Monday, 9 January 2017

Echo And The Bunnymen "Porcupine" (1983)


Echo & The Bunnymen, based in Liverpool, are fast becoming a favorite of mine. "Porcupine" is the bands third and an infectious record rampant with dense songs from start to end. Their sound has transformed a little since "Heaven Up Here", a strong psychedelic vibe is present, through melodies, guitar effects and the drums which seem a lot busier with additional percussive sounds around the core drum beats. Its a richer experience, every instrument contributes to a constant wash of dense music that is expanded on a couple of tracks where strings, pianos and bells join in effortlessly.

Opening with "The Cutter" the band deliver one of their catchiest tunes yet and the knack for a good chorus really comes to fruition. Singer McCulloch gives another dazzling performance with heavy, emotional inflections into his sung words. Lyrically he seems rather pessimistic, cynical and morose with many negative statements and suggestions on positive attributions. Its most likely metaphorical statements for personal experiences, yet it comes across as a bit hollow, words that don't carry weight. Even so its easy to sing along to given his lively performance and timely delivery of melodic singing.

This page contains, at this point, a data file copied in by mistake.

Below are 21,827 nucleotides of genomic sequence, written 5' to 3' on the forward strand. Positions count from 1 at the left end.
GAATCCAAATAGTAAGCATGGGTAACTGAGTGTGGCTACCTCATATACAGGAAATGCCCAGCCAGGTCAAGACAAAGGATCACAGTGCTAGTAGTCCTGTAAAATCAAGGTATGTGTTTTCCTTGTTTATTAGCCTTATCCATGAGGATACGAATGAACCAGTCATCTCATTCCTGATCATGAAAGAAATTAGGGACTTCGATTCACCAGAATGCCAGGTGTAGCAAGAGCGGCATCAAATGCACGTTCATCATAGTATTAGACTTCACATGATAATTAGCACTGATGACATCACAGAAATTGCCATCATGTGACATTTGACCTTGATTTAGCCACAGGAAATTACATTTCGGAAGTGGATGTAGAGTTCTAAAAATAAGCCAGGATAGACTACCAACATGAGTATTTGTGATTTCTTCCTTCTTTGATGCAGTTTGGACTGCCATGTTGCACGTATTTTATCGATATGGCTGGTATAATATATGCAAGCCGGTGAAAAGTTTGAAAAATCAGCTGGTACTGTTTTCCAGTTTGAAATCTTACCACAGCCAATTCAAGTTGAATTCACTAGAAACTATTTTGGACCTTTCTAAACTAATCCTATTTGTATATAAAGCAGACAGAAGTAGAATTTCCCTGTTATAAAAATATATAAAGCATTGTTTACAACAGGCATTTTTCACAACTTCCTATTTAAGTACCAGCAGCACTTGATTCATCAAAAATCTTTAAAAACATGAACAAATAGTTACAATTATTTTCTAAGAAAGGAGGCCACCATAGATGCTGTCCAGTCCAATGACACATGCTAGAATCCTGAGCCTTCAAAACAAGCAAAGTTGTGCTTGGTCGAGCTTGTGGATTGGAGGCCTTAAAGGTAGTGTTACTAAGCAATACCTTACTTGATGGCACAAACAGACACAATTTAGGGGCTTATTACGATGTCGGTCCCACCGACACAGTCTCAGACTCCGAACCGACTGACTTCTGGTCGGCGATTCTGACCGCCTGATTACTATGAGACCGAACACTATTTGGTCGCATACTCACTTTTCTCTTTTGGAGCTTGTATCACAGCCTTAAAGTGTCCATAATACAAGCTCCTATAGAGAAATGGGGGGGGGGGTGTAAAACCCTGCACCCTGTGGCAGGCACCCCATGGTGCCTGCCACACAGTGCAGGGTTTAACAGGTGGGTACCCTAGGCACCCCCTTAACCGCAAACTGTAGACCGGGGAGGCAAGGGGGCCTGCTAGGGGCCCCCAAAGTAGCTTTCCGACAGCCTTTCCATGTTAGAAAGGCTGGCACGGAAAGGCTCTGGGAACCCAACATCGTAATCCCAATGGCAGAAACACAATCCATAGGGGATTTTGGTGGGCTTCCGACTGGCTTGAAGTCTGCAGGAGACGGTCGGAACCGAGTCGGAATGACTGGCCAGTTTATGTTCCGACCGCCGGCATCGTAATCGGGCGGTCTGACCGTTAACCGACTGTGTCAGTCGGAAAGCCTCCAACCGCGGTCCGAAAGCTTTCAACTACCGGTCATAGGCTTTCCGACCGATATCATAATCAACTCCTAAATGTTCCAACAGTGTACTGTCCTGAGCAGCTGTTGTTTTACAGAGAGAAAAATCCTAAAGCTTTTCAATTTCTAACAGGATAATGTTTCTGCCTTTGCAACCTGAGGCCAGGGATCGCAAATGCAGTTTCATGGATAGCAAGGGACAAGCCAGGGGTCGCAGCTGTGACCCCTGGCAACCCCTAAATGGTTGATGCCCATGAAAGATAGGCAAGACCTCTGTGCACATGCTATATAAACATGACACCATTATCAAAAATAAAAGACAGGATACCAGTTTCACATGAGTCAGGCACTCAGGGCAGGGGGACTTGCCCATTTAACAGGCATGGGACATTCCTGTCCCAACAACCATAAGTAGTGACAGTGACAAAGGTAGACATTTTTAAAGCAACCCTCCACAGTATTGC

Behind him a dense instrumentation whirls with thought for all sorts of nuances and details that give it detail and depth, after many listens you'll still be picking out little quirks in the background. There is also a fluid sense of creativity where each song manages to make a break from the norm of its song structure for interludes and breaks that spice up the music, which is already rather rich and spicy given the fast bustling guitars that constantly layer up with other instruments and sounds.

The records production has a lot of weight on the music, much of the vibes and atmospheres these songs yield are felt in the tones and reverbs the instruments are captured with. "Clay" for example has a tinge of darkness about it, its guitars and vocals has far more echo and they bounce of one another for a sense of subtle disconnect. This use of reverb and sound design can be felt on the less thick songs the record has, it also plays a lot into the psychedelic vibe present.

Its a great record, probably best heard than described as its the sort of music that alludes me of the words to express it. That's a compliment though, if easily described perhaps it is more formulaic and predictable. Even though its songs are structured and follow norms it's the rich density of sound this album has that yields its charm. An engrossing listen, looking forward to the next one now.

Favorite Songs: The Cutter, The Back Of Love, Clay
Rating: 8/10

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